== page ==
Weekend Reading, 8.10.14
August 10, 2014

Weekend Reading | The Full Helping

Hi friends! I’ve had a busy, busy week here, as I try to get my new home set up and in working order. I also got to speak at The Seed conference this year for the third time in a row, as as usual, it was a total blast. My topic was “raw fusion” — how to prepare dishes that fuse raw recipe techniques with standard vegan ingredients. The dish I choose to demo was zucchini noodles with black bean, mango, and avocado salsa. It’s one of my favorite recipes from the cookbook, and it was a big hit with the crowd!

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 Now I’m home, catching up on the week in reading. Here’s what I’m checking out.

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This millet and red pepper polenta from Martha Rose Shulman needs a little tweaking to be vegan (substitute Earth Balance for butter, and nutritional yeast for parmesan), but it’s right up my alley. Can’t wait to try it.

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Also up my alley: Jackie’s summer corn salad with basil pesto aioli. If all else fails, I’ll just eat the basil pesto aioli, thanks.

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What a perfectly refreshing, summery breakfast: Elenore’s juicy berry bowl with cardamom cream (substitute agave for the honey).

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Summer produce at it’s very finest: basil roasted eggplant with heirlooms and balsamic drizzle.

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Laura’s sweet potato burrito bowls: don’t mind if I do, and I do, and I do.

Reads

1. An interesting article on whether or not new tech advances (mobile technologies, sensors, genome sequencing, and more) will improve the state of medicine.

2. This week, North Carolina shot down the ag-gag bill that was under debate in its legislature. North Carolina was the last remaining state contemplating ag-gag legislation in the 2014 legislative session. The bill could resurface, but for now, this is a coup, to be sure. I liked MFA’s coverage and HuffPo’s as well.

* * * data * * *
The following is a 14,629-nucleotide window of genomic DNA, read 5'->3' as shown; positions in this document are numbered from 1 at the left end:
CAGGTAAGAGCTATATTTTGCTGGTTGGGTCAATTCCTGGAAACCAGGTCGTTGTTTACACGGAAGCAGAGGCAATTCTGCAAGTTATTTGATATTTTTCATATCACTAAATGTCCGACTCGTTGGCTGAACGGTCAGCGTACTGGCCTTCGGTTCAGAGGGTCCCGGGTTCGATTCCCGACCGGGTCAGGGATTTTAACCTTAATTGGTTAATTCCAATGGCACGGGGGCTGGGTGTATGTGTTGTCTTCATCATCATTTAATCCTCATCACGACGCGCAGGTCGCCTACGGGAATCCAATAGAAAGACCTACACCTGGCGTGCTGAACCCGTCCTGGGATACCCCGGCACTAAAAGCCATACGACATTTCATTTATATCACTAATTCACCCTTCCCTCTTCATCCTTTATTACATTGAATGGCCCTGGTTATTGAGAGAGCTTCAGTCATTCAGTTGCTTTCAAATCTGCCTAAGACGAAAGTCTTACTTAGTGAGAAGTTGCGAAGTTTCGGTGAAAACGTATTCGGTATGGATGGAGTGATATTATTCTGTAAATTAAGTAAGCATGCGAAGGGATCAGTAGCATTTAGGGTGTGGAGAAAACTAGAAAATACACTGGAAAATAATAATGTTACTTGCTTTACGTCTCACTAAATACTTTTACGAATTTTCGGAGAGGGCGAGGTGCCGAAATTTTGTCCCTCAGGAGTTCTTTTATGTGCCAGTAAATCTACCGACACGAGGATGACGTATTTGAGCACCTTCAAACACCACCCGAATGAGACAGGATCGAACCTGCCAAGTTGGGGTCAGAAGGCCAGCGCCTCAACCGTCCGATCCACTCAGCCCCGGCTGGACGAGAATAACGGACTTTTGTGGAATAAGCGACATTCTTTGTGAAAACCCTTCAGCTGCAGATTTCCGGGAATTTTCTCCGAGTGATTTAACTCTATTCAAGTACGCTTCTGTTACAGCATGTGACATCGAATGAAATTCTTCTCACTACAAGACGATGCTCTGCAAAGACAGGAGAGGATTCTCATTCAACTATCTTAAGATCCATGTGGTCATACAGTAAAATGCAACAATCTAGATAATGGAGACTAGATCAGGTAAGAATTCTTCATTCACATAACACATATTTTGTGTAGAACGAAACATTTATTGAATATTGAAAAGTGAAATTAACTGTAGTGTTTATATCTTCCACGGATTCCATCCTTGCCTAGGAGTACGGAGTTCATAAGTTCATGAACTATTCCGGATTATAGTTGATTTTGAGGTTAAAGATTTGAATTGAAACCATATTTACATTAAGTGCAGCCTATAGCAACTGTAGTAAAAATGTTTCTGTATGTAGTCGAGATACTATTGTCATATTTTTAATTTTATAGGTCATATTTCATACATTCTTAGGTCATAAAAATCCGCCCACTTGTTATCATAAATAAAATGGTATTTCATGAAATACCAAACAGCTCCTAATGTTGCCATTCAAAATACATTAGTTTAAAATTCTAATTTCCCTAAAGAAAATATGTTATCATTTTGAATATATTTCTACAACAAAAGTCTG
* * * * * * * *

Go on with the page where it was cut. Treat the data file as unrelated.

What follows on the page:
3. Speaking of HuffPo, it shared Thrillist’s list of the 21 best vegan and vegetarian restaurants in the country. So wonderful to see so many fabulous, passionate institutions getting the recognition they deserve for changing the way so many folks think about plant-based fare.

4. A haunting story, via The Atlantic, of the “war photo no one would publish” — an image of an Iraqi man who had been fatally burned during the Gulf War. Some very interesting insights into the way the media copes with violence.

5. Finally, I was thrilled to read this op-ed about Kim A. Williams, president elect of the American College of Cardiology, who happens to be vegan. Williams, like so many others, was drawn to veganism as a means of enhancing his health; he’d had some very alarming LDL readings, and he experienced dramatic and immediate improvement. (Williams had been trying to eat a low-fat diet overall, but it was the switch to a low cholesterol diet–with the elimination of chicken, fish, and dairy–that yielded effective results.) Williams had been impressed with the wide body of literature supporting vegan diets for the reduction of heart disease risk.

What I love about this article isn’t just that it highlights the work of a passionate vegan physician; I also love Williams’ tremendous humility about nutrition science:

‘“There is a long list of things that, based on observational trials, we thought were beneficial, and then a randomized trial done for a long period of time showed that it wasn’t,” he said. “So I approach all of this with a sense of humility and an open mind.”’

With that said, I admire his advocacy for lifestyle solutions to chronic health problems:

‘”In the meantime, he said, he has made a habit of telling patients who are obese and plagued by metabolic problems like Type 2 diabetes to try exercising and eating less meat. And he discusses some of his favorite vegan foods with them.

“I recommend a plant-based diet because I know it’s going to lower their blood pressure, improve their insulin sensitivity and decrease their cholesterol,” he said. “And so I recommend it in all those conditions. Some patients are able to do it, and some are not.”’

I wish Williams much success with his appointment.

While we’re on the topic of reading, a quick ICYMI: Elisabeth’s green recovery story, which I posted yesterday, is amazing. Check it out, and have a wonderful evening.

xo

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    4 Comments
  1. Don’t know how I stumbled upon this site, but it’s very serendipitous to be here!!
    Hoping to hear more!!!
    Have a beautiful weekend, all ~

  2. Yes I agree that a mostly plant diet can have so many health benefits . But I don’t think its the whole picture . I think it can lead to deficiencies in some people . Lack of B 12 can raise your homocysteine levels which can cause narrowings in the arteries and blood vessels and contribute to the development of heart disease.

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